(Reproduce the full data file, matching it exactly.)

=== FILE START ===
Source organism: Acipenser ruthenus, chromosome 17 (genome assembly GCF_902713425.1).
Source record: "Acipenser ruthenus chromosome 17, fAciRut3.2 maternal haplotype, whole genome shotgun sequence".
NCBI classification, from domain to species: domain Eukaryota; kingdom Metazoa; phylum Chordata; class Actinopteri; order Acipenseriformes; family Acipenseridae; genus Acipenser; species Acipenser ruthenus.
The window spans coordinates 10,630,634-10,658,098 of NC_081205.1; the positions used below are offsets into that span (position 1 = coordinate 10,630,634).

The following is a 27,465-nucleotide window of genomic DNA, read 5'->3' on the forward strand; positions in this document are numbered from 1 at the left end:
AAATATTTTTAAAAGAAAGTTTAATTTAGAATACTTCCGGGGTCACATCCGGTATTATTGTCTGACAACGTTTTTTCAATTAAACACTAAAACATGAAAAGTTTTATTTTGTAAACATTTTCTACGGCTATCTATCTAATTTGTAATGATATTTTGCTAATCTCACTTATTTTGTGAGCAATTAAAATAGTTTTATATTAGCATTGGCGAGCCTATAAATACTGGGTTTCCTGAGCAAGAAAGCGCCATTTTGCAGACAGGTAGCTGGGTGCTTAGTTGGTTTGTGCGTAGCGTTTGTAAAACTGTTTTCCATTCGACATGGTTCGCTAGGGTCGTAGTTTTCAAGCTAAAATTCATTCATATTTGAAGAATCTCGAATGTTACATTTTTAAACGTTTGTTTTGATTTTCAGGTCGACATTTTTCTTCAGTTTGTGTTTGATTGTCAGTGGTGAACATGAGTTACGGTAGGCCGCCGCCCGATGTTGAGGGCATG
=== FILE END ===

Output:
Source organism: Acipenser ruthenus, chromosome 17 (genome assembly GCF_902713425.1).
Source record: "Acipenser ruthenus chromosome 17, fAciRut3.2 maternal haplotype, whole genome shotgun sequence".
NCBI classification, from domain to species: domain Eukaryota; kingdom Metazoa; phylum Chordata; class Actinopteri; order Acipenseriformes; family Acipenseridae; genus Acipenser; species Acipenser ruthenus.
The window spans coordinates 10,630,634-10,658,098 of NC_081205.1; the positions used below are offsets into that span (position 1 = coordinate 10,630,634).

The following is a 27,465-nucleotide window of genomic DNA, read 5'->3' on the forward strand; positions in this document are numbered from 1 at the left end:
AAATATTTTTAAAAGAAAGTTTAATTTAGAATACTTCCGGGGTCACATCCGGTATTATTGTCTGACAACGTTTTTTCAATTAAACACTAAAACATGAAAAGTTTTATTTTGTAAACATTTTCTACGGCTATCTATCTAATTTGTAATGATATTTTGCTAATCTCACTTATTTTGTGAGCAATTAAAATAGTTTTATATTAGCATTGGCGAGCCTATAAATACTGGGTTTCCTGAGCAAGAAAGCGCCATTTTGCAGACAGGTAGCTGGGTGCTTAGTTGGTTTGTGCGTAGCGTTTGTAAAACTGTTTTCCATTCGACATGGTTCGCTAGGGTCGTAGTTTTCAAGCTAAAATTCATTCATATTTGAAGAATCTCGAATGTTACATTTTTAAACGTTTGTTTTGATTTTCAGGTCGACATTTTTCTTCAGTTTGTGTTTGATTGTCAGTGGTGAACATGAGTTACGGTAGGCCGCCGCCCGATGTTGAGGGCATG